Hey pollsters! Poststratify on party ID, or we’re all gonna have to do it for you.

Alan Abramowitz writes: In five days, Clinton’s lead increased from 5 points to 12 points. And Democratic party ID margin increased from 3 points to 10 points. No, I don’t think millions of voters switched to the Democratic party. I think Democrats are were just more likely to respond in that second poll. And, remember, […]

Balancing bias and variance in the design of behavioral studies: The importance of careful measurement in randomized experiments

At Bank Underground: When studying the effects of interventions on individual behavior, the experimental research template is typically: Gather a bunch of people who are willing to participate in an experiment, randomly divide them into two groups, assign one treatment to group A and the other to group B, then measure the outcomes. If you […]

Michael Porter as new pincushion

Some great comments on this post about Ted talk visionary Michael Porter. Most rewarding was this from Howard Edwards: New Zealand seems to score well on his index so perhaps I shouldn’t complain, but Michael Porter was well known in this part of the world 25 years ago when our government commissioned him to write […]

What’s gonna happen in November?

Nadia Hassan writes: 2016 may be strange with Trump. Do you have any thoughts on how people might go about modeling a strange election? When I asked you about predictability and updating election forecasts, you stated that models that rely on polls at different points should be designed to allow for surprises. You have touted […]

How schools that obsess about standardized tests ruin them as measures of success

Mark Palko and I wrote this article comparing the Success Academy chain of charter schools to Soviet-era factories: According to the tests that New York uses to evaluate schools, Success Academies ranks at the top of the state — the top 0.3 percent in math and the top 1.5 percent in English, according to the […]

The history of characterizing groups of people by their averages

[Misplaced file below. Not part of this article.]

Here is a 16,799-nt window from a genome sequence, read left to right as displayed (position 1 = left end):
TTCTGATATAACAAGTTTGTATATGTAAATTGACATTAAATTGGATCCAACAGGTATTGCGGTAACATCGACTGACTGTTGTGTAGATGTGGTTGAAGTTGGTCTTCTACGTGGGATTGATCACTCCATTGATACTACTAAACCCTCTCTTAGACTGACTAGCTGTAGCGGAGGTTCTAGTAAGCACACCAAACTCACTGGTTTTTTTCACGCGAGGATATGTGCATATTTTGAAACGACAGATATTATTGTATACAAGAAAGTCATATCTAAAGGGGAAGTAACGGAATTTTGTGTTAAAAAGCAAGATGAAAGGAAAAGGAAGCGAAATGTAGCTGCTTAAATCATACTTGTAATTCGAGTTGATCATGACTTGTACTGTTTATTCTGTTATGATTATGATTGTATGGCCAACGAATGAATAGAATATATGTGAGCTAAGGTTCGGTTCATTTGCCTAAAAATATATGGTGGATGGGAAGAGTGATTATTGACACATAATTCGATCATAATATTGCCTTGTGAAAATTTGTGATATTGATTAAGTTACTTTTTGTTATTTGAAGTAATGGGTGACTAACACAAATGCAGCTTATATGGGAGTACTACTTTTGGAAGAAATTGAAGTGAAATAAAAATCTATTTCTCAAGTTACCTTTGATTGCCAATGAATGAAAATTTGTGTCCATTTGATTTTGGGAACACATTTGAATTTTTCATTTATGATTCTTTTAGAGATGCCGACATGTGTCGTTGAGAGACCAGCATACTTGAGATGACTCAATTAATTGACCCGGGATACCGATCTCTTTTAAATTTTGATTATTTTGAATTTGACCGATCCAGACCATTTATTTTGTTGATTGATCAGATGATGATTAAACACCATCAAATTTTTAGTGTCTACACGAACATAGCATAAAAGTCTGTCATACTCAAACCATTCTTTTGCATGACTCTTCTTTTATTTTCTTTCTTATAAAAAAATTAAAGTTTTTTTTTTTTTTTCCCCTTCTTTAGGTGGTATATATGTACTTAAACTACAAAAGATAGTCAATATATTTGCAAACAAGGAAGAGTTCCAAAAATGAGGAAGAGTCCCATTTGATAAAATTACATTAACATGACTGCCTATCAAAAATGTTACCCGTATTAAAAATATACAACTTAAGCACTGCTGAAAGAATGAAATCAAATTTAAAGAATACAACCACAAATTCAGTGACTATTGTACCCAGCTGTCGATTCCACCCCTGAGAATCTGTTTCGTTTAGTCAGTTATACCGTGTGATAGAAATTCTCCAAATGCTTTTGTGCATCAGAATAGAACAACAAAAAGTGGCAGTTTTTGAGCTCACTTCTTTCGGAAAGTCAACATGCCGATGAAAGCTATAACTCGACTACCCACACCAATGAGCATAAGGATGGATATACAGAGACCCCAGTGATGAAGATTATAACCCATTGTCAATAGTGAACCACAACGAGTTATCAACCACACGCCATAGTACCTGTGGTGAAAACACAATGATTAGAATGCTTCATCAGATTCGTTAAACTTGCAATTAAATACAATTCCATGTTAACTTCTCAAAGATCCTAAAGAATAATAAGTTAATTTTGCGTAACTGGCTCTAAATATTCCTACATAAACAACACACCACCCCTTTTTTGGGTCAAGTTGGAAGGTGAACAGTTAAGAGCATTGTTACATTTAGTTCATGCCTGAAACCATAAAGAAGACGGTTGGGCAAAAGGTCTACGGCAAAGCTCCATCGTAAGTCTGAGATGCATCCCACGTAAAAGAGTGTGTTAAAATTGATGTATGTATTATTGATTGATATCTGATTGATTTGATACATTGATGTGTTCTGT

Andrea Panizza writes: I stumbled across this article on the End of Average. I didn’t know about Todd Rose, thus I had a look at his Wikipedia entry: Rose is a leading figure in the science of individual, an interdisciplinary field that draws upon new scientific and mathematical findings that demonstrate that it is not […]

Modeling correlation of issue attitudes and partisanship within states

John Kuk writes: I have taught myself multilevel modeling using your book and read your work with Delia Baldassarri about partisanship and issue alignment. I have a question about related to these two works. I want to find the level of correlation between partisanship and issues at the state level. Your work with Professor Baldassarri […]

George Orwell on the Olympics

From 1945: If you wanted to add to the vast fund of ill-will existing in the world at this moment, you could hardly do it better than by a series of football matches between Jews and Arabs, Germans and Czechs, Indians and British, Russians and Poles, and Italians and Jugoslavs, each match to be watched […]

I know I said I wouldn’t blog for awhile, but this one was just too good to resist

Scott Adams endorsing the power pose: Have you heard of the “victory pose.” It’s a way to change your body chemistry almost instantly by putting your hands above your head like you won something. That’s a striking example of how easy it is to manipulate your mood and thoughts by changing your body’s condition. So […]

Don’t believe the bounce

Alan Abramowitz sent us the above graph, which shows the results from a series of recent national polls, for each plotting Hillary Clinton’s margin in support (that is, Clinton minus Trump in the vote-intention question) vs. the Democratic Party’s advantage in party identification (that is, percentage Democrat minus percentage Republican). This is about as clear […]